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How variants in the canonical gospels prove they were not redacted.

The Bible’s four canonical gospels are the world’s best information for the person and work of Jesus, bar none. That is my position that is shared by a great many scholars, past and present. And yet there is an apparent problem with several facets: 1) Why are there four?  2) Why are the first three gospels—so called the synoptics (Matthew, Mark, Luke)—so similar to each other yet so different from the fourth (John)?  3) Why do even they have so many differences among them, some of which look like contradictions? And 4) Why do they have so many similarities among them, including even identical material? ...If the early church community had been predisposed to redaction ('super-editing') they could have thoroughly redacted the gospels to edit out all the discrepancies, especially any bonafide contradictions. Almost certainly, if there had been a Master Editor or, say, a Master Board of Redaction for the New Testament, they would have done so.  It would have been in their better interests because the presence of variants and apparent discrepancies is inconvenient at best. But they did not. That they did not strongly suggests that their primary interests were authenticity and truth.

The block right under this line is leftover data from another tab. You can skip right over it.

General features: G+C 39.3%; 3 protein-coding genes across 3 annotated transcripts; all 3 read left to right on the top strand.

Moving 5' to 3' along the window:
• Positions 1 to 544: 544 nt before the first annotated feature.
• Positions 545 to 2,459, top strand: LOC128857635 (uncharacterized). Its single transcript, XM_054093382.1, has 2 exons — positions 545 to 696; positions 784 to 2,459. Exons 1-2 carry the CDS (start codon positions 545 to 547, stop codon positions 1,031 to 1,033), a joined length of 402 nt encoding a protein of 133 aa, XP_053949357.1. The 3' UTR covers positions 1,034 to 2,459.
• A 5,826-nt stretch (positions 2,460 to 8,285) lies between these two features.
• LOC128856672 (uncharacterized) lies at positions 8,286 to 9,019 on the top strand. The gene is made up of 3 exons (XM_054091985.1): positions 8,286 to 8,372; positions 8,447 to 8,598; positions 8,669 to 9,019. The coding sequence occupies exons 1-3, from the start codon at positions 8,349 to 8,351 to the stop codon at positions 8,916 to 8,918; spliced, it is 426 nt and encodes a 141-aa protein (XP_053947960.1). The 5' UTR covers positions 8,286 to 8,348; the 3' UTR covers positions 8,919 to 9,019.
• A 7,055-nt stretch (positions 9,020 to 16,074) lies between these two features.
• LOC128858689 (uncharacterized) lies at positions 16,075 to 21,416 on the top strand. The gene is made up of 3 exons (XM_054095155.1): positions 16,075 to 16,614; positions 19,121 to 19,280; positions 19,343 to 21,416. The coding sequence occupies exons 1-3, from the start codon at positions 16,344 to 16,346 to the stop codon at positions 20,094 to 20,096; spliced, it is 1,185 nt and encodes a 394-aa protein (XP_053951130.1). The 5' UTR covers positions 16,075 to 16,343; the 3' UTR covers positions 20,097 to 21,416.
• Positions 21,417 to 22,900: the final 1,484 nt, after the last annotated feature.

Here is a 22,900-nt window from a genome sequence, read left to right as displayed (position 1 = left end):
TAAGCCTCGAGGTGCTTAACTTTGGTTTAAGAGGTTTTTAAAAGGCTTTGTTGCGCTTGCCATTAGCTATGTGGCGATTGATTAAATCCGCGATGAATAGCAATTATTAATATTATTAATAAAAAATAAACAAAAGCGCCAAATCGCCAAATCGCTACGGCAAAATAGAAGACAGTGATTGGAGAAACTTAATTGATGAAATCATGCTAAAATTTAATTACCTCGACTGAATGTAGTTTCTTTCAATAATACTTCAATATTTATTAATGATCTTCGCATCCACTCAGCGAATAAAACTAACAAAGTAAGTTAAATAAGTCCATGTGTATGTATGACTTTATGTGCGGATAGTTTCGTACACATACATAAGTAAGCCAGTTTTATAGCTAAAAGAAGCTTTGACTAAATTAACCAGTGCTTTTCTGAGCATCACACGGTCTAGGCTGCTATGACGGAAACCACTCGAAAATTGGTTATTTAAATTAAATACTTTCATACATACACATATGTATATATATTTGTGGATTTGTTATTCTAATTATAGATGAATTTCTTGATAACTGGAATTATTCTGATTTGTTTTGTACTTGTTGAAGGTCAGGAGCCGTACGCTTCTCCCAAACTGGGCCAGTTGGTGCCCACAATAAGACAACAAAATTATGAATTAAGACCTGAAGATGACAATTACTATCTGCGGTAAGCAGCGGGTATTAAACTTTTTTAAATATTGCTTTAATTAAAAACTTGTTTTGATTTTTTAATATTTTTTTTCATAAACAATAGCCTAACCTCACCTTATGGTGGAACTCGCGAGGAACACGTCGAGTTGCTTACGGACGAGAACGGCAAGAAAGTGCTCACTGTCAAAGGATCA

• 5 June 2019
  • Author: Scott Cherry
  • Number of views: 389
  • Comments: 1
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